Tuesday, August 14, 2007

Feeling a draft, Chapter Three

In September 1974, Gerald Ford, perhaps in an attempt to regain some support after his approval rating crashed from 71% to 49% in the wake of his pardon of Richard Nixon, announced an "earned re-entry" program for Vietnam draft resisters. As part of this, resisters were supposed to present themselves to their local US Attorney. Instead, three days after it was announced, I wrote to the US Attorney avowing I would refuse to cooperate with the program. To my surprise, a little later I learned that I was the first person in my state to refuse.

This was the letter:
On October 13, 1971 I returned my draft and classification cards to my local draft board; I have refused to carry such cards since then. Upon receiving a new classification card in January of 1973, I returned that as well. At those times I stated in detail my moral and philosophical reasons for opposition to war and the draft, reasons which I will not repeat here beyond stating my conviction that war is morally intolerable and logically untenable, and that anything that aids in prosecuting war, such as the draft, is likewise unacceptable.

As I’m sure you’re aware, I’m still liable for prosecution for these acts. It’s my understanding that under the recently announced “earned re-entry” program, in order to avoid such prosecution I would be expected to present myself to you and indicate my willingness to do 24 months of “public service” work.

I’m writing to you to inform you that I will have no part of this punitive plan, this so-called “leniency.” “Leniency” it is not, “reconciliation” it is not: It is punishment, pure and simple. Punishment for the crime of following your conscience, punishment for the crime of resisting government criminality, punishment for the crime of refusing to kill at the order of the state.

Calling a requirement for two years of work at a low-paying job acceptable to the government “public service work” is merely a euphemism for doing time, and a flimsy one at that. Requiring an oath of allegiance from those who tried to right our national wrong in Indochina is an absurd distortion of reality: It is those who pursued the war, not those who resisted it, who should be required to take such an oath, for it was our leaders who lead us into the war, and who now continue to use American tax dollars to fund its continuation by others, who betrayed the ideals of justice on which this nation was supposedly founded.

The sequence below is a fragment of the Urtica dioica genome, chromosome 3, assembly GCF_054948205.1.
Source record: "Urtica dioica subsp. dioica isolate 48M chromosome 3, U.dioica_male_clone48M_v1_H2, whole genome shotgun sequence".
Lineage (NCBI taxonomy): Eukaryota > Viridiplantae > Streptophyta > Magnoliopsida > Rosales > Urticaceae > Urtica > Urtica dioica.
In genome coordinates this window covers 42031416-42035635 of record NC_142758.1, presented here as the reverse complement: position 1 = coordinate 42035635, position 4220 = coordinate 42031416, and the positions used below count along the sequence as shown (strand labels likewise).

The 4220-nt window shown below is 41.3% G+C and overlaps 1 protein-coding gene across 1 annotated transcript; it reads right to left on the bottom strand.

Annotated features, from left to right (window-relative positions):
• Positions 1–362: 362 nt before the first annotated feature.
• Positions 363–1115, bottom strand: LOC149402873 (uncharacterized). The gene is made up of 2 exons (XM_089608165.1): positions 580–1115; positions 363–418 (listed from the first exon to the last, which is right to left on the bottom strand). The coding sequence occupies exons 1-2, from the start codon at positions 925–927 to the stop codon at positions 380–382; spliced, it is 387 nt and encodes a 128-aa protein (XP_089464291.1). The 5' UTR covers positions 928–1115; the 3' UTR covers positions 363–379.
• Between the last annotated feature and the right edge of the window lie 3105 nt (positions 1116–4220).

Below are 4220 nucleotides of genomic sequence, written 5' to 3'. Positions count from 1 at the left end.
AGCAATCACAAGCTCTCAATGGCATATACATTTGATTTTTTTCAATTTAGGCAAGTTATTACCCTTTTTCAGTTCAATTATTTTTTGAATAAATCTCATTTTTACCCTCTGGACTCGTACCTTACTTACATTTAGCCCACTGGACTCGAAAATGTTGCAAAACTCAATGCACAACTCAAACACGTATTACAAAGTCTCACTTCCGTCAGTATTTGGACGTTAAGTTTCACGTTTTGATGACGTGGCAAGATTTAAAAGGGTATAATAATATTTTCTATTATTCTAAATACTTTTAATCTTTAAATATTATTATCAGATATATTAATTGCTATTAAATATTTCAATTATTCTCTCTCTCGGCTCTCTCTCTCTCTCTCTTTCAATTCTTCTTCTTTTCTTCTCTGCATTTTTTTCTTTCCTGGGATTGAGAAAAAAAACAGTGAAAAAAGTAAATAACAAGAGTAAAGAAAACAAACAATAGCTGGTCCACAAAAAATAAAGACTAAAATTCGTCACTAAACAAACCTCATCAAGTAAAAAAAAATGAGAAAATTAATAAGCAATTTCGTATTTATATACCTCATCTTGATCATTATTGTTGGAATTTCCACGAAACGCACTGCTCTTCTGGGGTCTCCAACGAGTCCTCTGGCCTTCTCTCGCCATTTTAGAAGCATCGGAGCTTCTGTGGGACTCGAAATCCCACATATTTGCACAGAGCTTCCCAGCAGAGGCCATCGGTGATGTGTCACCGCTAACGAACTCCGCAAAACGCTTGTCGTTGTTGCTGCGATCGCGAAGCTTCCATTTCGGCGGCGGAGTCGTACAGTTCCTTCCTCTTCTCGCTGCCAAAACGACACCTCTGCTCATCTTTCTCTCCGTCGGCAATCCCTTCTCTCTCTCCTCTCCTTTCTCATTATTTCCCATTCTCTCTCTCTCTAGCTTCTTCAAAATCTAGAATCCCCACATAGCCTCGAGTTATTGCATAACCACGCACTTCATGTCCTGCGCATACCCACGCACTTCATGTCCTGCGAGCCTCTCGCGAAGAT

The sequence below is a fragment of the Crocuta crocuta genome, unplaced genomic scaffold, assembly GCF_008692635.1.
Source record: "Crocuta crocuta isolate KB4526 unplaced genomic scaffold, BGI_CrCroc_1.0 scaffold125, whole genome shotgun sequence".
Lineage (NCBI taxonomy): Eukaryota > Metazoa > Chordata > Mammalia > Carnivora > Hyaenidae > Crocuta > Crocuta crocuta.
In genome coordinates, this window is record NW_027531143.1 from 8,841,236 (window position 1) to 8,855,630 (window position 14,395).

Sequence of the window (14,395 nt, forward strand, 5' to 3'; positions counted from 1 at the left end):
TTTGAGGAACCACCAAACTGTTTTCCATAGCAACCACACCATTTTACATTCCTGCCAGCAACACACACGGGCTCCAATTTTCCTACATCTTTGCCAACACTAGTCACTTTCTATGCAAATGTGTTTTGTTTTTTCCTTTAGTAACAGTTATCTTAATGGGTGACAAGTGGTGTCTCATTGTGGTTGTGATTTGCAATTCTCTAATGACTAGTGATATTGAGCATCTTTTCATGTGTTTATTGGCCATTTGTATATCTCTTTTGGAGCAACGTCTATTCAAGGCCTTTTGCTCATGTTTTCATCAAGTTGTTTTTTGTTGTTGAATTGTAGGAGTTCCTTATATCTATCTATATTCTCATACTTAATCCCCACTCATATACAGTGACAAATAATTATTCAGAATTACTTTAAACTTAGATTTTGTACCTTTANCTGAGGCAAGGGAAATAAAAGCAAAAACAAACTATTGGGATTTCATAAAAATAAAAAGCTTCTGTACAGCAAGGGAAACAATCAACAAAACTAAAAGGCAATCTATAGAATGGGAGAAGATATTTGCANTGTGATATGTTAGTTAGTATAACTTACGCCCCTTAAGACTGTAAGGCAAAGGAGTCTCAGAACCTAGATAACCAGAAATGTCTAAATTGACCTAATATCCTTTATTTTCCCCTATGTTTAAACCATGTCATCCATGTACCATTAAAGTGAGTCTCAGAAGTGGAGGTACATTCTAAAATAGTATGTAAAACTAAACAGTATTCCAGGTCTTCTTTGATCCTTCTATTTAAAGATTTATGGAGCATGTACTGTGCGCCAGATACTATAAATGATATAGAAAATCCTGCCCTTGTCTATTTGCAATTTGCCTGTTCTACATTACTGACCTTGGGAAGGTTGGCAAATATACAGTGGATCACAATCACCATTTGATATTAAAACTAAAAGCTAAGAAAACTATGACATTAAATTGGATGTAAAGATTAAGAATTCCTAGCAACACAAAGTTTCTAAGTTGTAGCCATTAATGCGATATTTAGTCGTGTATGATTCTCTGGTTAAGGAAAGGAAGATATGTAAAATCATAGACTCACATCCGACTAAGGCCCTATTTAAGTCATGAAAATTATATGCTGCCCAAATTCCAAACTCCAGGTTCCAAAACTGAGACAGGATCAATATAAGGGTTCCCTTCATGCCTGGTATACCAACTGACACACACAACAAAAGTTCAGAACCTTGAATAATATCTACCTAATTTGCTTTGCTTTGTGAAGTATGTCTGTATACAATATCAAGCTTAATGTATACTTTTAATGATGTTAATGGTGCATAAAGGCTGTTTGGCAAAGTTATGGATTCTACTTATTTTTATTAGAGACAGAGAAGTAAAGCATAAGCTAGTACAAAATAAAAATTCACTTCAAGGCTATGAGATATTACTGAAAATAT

The work and oath of allegiance requirements are in effect requirements for expressions of contrition by those who resisted the war. I can’t in good conscience express contrition for acts that I feel to have been, not merely not wrong, but actually quite right. And as long as the US continues to insist on being “#1,” with all the attendant ill consequences for millions of people all around the world, I could not possibly swear an oath of allegiance which could in effect pledge me to support values and actions in which I could not believe.

I turned in my draft card as a public expression of my refusal to kill other human beings. Now I’m being told to say “I’m sorry.” I’m not sorry. Even though I presume that my chances of being prosecuted are somewhat increased by this, I feel I have no other moral choice than to treat this “earned re-entry” plan the same way I treated the draft: I reject it, openly, freely, publicly - and entirely.

Peace be with you.
Except for a little media attention this gathered, as this came in the midst of some debate about amnesty for Vietnam-era resisters, that was the end of my relationship with the draft. Well, except for this addendum: In 1980, I was running for Congress as an independent and the question of the draft had come up again. When I was asked about it, I said
I am opposed to military conscription at any time, in any form, by anyone, for any purpose. I think that about covers it.
I was never prosecuted; I can't say why except to say that by the time I got the gumption to openly resist, in 1971, there were an awful lot of us.

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